Here at Scream-A-Thon I want to shine a light on those horror films that might have bypassed the mainstream, hiding in the shadows while schlocky big budget affairs draw in the punters. I would be exceedingly negligent if I failed to unearth the gem that is Session 9 in our time together.
Directed by Brad Anderson, Session 9 appeared way back in 2001. Weirdly enough, the fact it was filmed digitally means that the film hasn’t aged, and it both looks and feels contemporary. You’d never think this low budget affair was ten years old. The visual quality and crystal clear picture also give the film a peculiar, almost documentary feel that sets it apart from the horrors or thrillers we see filmed on handicams or night vision cameras. Funny thing is, Session 9 never even claims to be based on true events. It just…is, much like the ever-present menace that wreaks havoc in the film.
Indie favourite Peter Mullan plays Gordon, who runs a business clearing asbestos from various properties. In this case, the job in question is the old Danvers State Mental Hospital in Danvers, Massachusetts. The film was shot on location in its abandoned buildings, which grants the film an eerie feel that couldn’t be achieved using sets. The imposing structure was built in 1874, and was rumoured to have been the birthplace of the pre-frontal lobotomy – unsurprisingly, Danvers is believed to have been the inspiration for Lovecraft’s Arkham. In the film, the hospital is to be turned into some sort of administrative centre, hence the need to remove the asbestos. In reality, the hospital closed in 1992 and was left to rot, before it was partially demolished in 2006. Its destruction makes Session 9 something of a documentary despite its fictional narrative, in that it preserves a structure that no longer exists in its original form.
Gordon is joined by the rest of his crew – his right hand man Phil (David Caruso), the dependable Mike (Stephen Gevedon), the rebellious Hank (Josh Lucas) and his nyctophobic nephew, Jeff (Brendan Sexton III). Tensions are already running high as Gordon struggles to cope at home with a new baby, and his money worries force him to promise to complete the job in a record amount of time. The straightforward job turns sour when Hank disappears after spending the night treasure-hunting in the tunnels below the asylum. Mike stumbles across a box of tapes from a former patient’s therapy sessions, and he listens to Mary’s multiple personalities chatting to her doctor. The doctor’s quest to discover what happened to the patient one Christmas in Lowell becomes all-important as the sessions play out as an accompaniment to the unravelling of the crew.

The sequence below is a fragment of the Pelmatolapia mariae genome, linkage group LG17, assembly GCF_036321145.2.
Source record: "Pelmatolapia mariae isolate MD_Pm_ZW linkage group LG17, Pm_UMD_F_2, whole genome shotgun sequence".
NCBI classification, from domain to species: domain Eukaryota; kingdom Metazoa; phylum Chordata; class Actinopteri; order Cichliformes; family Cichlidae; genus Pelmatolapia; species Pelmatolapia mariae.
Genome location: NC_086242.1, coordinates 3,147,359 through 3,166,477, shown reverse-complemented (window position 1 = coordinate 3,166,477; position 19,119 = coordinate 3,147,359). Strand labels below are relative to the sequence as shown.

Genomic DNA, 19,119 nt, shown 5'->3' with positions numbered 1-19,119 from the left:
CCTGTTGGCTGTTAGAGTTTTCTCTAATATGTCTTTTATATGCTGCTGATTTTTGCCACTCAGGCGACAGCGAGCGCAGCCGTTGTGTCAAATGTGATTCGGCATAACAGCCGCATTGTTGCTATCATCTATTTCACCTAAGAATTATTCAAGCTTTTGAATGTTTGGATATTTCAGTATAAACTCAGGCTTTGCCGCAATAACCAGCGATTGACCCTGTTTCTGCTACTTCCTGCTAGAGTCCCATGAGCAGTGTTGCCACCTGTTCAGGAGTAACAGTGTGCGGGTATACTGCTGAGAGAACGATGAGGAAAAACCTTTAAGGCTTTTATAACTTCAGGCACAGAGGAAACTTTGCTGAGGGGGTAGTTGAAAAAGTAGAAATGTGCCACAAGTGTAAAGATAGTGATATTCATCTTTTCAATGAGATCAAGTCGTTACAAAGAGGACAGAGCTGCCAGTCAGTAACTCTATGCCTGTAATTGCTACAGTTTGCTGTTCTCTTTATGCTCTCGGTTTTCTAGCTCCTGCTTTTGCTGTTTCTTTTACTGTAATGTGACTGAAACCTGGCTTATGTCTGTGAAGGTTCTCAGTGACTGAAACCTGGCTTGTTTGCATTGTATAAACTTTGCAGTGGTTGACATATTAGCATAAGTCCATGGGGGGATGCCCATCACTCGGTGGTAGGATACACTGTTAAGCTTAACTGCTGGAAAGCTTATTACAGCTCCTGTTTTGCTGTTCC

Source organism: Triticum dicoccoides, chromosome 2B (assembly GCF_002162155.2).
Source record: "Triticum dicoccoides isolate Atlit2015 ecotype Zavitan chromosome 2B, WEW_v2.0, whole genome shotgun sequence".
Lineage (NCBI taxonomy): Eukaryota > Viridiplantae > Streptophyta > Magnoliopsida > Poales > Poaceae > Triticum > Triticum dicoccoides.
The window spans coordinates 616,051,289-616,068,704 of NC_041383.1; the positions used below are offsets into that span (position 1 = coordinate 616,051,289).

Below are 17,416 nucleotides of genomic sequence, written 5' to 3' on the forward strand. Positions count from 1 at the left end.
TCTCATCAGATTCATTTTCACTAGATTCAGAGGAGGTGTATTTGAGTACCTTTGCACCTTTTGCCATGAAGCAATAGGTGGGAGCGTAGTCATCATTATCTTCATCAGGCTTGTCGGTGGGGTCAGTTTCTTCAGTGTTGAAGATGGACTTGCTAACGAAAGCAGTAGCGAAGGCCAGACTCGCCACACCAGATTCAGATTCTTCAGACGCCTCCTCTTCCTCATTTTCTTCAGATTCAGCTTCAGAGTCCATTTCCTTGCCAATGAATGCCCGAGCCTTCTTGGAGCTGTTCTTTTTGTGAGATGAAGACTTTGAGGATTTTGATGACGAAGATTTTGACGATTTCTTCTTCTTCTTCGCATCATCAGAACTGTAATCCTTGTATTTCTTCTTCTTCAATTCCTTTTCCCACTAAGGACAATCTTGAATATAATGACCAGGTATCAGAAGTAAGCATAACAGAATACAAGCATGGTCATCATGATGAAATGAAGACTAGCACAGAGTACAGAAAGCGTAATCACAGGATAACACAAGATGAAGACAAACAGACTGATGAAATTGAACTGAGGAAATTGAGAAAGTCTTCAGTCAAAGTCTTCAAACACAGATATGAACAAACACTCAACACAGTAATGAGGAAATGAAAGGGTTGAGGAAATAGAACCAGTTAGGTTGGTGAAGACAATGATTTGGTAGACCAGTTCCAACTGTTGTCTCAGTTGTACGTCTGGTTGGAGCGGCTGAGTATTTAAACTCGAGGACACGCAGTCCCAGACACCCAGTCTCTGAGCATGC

I’m not going to tell you what happens – not because it’s some massive twist ending, but because I think you should experience it for yourself. It’s not even a shock since the clues are planted throughout the film, but Anderson’s quiet and unobtrusive direction allows it a strength and impact that could have misfired in the hands of a gorehound or a someone lacking subtlety. Furthermore, the parallel between Mary’s other personality, Simon, and that of the afflicted member of the crew hints at Simon’s existence as something more than a extra personality. Is Session 9 the story of a mental breakdown? Is it an investigation into the effects that particular spaces can have upon human relationships? Is Simon an entity in his own right, making this a tale of possession? Or is Session 9 just a ghost story? Critics were divided at release, admitting that it was both creepy and dark, but hampered by its relative lack of gore.
For myself, I love the film. I love the fact that it doesn’t throw gore at the screen, and I love the fact that unfolding the story is equally as important as the ending, unlike those horror films where the story is simply a tacked-on means to get to the “twist”. Session 9 doesn’t want to shock you into dropping your popcorn, and nor does it want to put you off your dinner. No, Session 9 just wants to whisper dark words into your ear like an insistent yet insidious lover. Make sure you’re listening.